Recently I realized that the only PIDs I know how to write down that aren't fields are $\mathbb{Z}, F[x]$ for $F$ a field, integral closures of these in finite extensions of their fraction fields that happen to have trivial class group, localizations of these, and completions of localizations of these at a prime. Are there more exotic examples? Is there anything like a classification?

No, to the best of my knowledge there is nothing like a general classification of PIDs. Despite their easy definition, they turn out to be rather a finicky class of rings, as for instance Gauss conjectured that there are infinitely many PIDs among rings of integers of real quadratic fields, but more than $200$ years later we have not been able to prove that there are infinitely many PIDs among rings of integers of all number fields. And, as came out in the comments to Emil's answer, the property of being a PID is not first order, so is not very robust in a modeltheoretic sense. In that regard, the better class of rings are the Bézout domains, i.e., domains in which every finitely generated ideal is principal. A theorem of Kaplansky which can be used to show that various "big" domains (e.g. $\overline{\mathbb{Z}}$, the ring of all algebraic integers) are Bézout can be found at the end of the section on overrings in these notes. (I am now giving less precise citations to my oftenchanging commutative algebra notes in the hope that they will take longer to become obsolete.) There are some interesting papers on construction of PIDs with various properties. The one I want to read next is this 1974 paper of Raymond C. Heitmann: given any countable collection $\mathcal{F}$ of countable fields containing only finitely many fields of any given positive characteristic, Heitmann constructs a countable PID of characteristic $0$ with residue fields precisely the elements of $\mathcal{F}$. Added: note that $\overline{\mathbb{Z}}$ is also an antimatter domain, i.e., it has no irreducible elements (which specialists in the field tend to call "atoms"). Thus this gives an example of a Bézout domain which is not an ultraproduct of PIDs.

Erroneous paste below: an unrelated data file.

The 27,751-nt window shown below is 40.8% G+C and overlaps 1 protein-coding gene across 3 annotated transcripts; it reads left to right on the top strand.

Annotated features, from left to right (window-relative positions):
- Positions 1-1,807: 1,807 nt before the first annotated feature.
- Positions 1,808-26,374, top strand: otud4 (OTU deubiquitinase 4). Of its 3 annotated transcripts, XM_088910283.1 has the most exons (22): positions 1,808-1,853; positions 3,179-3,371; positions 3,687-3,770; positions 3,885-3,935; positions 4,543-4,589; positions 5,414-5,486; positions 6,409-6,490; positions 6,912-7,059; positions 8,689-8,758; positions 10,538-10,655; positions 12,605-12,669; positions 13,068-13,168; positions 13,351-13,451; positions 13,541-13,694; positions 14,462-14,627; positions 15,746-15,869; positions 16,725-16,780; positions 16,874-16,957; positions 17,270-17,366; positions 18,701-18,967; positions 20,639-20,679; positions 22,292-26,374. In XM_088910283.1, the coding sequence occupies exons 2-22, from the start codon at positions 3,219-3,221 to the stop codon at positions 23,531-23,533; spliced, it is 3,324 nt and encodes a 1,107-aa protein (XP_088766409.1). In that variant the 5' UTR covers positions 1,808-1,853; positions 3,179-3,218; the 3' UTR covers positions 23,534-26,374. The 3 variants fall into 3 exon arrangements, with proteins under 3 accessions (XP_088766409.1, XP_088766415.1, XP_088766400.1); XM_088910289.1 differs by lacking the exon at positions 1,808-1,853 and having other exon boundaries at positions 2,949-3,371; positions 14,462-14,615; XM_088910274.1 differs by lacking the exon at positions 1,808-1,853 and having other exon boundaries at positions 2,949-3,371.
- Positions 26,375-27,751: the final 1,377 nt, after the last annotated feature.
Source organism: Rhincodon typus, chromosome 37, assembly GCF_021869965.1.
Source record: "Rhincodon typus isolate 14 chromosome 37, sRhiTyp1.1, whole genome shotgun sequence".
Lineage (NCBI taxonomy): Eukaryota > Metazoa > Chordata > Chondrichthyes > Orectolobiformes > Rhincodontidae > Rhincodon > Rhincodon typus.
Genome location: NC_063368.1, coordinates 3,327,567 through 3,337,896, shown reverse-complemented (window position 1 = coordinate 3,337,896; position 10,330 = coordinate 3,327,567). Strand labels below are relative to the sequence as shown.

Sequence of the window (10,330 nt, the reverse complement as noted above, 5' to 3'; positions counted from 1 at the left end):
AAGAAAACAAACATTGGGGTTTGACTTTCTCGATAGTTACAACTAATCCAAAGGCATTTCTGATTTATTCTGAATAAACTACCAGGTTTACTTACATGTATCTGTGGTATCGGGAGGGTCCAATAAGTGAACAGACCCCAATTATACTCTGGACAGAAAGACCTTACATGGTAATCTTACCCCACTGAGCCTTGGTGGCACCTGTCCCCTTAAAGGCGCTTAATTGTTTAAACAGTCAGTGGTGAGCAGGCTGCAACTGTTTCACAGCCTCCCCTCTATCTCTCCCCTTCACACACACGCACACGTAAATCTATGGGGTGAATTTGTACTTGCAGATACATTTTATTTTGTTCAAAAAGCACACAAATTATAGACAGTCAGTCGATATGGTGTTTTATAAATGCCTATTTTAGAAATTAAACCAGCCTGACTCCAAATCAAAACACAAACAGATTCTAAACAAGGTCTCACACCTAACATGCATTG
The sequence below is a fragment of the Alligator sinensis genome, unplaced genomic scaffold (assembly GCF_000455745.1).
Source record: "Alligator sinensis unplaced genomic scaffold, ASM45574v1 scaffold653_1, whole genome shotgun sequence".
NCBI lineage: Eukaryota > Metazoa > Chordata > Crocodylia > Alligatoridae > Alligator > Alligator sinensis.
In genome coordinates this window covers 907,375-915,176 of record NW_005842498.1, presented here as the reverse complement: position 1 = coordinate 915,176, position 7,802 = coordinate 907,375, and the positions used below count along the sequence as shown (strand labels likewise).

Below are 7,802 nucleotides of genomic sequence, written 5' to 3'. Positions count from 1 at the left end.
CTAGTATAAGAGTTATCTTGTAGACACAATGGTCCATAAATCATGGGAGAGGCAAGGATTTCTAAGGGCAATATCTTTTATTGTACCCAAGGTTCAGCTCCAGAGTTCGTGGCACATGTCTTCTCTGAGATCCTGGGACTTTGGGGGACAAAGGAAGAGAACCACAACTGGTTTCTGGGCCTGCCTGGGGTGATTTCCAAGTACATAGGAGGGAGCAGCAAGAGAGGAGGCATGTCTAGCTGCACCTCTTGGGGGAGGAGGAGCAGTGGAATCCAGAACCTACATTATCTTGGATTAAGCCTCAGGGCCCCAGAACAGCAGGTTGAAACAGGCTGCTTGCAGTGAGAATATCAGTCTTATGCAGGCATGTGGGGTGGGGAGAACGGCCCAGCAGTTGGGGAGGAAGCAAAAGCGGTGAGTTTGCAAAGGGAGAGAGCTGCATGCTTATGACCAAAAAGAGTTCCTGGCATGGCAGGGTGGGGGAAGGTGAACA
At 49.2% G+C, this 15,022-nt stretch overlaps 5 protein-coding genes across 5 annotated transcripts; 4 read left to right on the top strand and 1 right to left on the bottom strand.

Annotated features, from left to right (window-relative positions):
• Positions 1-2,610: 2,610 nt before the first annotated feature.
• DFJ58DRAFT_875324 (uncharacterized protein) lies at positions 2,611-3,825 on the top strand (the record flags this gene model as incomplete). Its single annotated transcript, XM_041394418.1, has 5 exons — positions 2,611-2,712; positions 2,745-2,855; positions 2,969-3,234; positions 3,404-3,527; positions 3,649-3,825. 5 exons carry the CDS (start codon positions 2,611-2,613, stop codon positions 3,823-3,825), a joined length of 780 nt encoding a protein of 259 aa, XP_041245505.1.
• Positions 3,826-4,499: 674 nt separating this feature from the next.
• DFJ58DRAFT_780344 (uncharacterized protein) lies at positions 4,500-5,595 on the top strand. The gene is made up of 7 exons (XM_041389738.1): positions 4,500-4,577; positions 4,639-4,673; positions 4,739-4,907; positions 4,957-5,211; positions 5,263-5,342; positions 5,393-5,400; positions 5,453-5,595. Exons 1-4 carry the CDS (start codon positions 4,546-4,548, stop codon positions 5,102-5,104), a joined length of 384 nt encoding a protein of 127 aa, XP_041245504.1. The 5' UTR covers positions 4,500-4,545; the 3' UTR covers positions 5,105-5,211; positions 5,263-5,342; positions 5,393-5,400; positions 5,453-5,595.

Smith constructed a PID which is a nonstandard model of open induction. That should be exotic enough. (Note that nonstandard models of just slightly stronger theories of arithmetic, such as $IE_1$, are never even UFDs.) 


Fontaine's ring $B_{cris}^{\varphi=1}$ is a PID, and no expert in the field would have bet on it in the first place (this led to some very nice recent developments by Fargues and Fontaine). 


Dear Qiaochu, if $A$ is a discrete valuation ring and if $B$ is an étale algebra over $A$, then $B$ is a discrete valuation ring. In a related vein, the henselization of a discrete valuation ring $A$ is a discrete valuation ring $A^h$ (however it is not étale over $A$, for example because it is not finitely generated ).If $A$ is the local ring of a point on a curve in the Zariski topology, then $A^h$ is the local ring of that point in the étale topology. A very concrete example: the henselization of the local ring $A=\mathcal O_{\mathbb A^1,0}$ of the complex affine line at the origin is the subring of the ring of formal series $\mathbb C [[T]]$ consisting of those series that are algebraic over $A$. These seem to be examples not on your list, but I'll let you be the judge of their exotism....